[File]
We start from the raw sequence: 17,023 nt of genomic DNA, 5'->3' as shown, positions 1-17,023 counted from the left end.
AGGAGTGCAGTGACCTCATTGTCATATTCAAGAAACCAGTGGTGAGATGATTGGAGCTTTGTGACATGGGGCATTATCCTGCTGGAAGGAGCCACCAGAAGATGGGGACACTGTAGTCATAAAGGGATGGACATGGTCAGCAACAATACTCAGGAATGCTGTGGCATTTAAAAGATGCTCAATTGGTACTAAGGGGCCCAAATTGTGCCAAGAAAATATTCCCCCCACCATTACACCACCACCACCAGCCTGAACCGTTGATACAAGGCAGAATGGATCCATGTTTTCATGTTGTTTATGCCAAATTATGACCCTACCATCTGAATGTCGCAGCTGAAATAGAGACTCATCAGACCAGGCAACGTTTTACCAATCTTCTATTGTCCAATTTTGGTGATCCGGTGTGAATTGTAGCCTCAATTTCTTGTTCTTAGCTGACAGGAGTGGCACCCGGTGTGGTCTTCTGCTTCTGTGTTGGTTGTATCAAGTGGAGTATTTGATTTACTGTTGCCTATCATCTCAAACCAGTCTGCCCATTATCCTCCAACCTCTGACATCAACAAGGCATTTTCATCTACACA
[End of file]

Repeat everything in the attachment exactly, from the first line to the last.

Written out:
We start from the raw sequence: 17,023 nt of genomic DNA, 5'->3' as shown, positions 1-17,023 counted from the left end.
AGGAGTGCAGTGACCTCATTGTCATATTCAAGAAACCAGTGGTGAGATGATTGGAGCTTTGTGACATGGGGCATTATCCTGCTGGAAGGAGCCACCAGAAGATGGGGACACTGTAGTCATAAAGGGATGGACATGGTCAGCAACAATACTCAGGAATGCTGTGGCATTTAAAAGATGCTCAATTGGTACTAAGGGGCCCAAATTGTGCCAAGAAAATATTCCCCCCACCATTACACCACCACCACCAGCCTGAACCGTTGATACAAGGCAGAATGGATCCATGTTTTCATGTTGTTTATGCCAAATTATGACCCTACCATCTGAATGTCGCAGCTGAAATAGAGACTCATCAGACCAGGCAACGTTTTACCAATCTTCTATTGTCCAATTTTGGTGATCCGGTGTGAATTGTAGCCTCAATTTCTTGTTCTTAGCTGACAGGAGTGGCACCCGGTGTGGTCTTCTGCTTCTGTGTTGGTTGTATCAAGTGGAGTATTTGATTTACTGTTGCCTATCATCTCAAACCAGTCTGCCCATTATCCTCCAACCTCTGACATCAACAAGGCATTTTCATCTACACA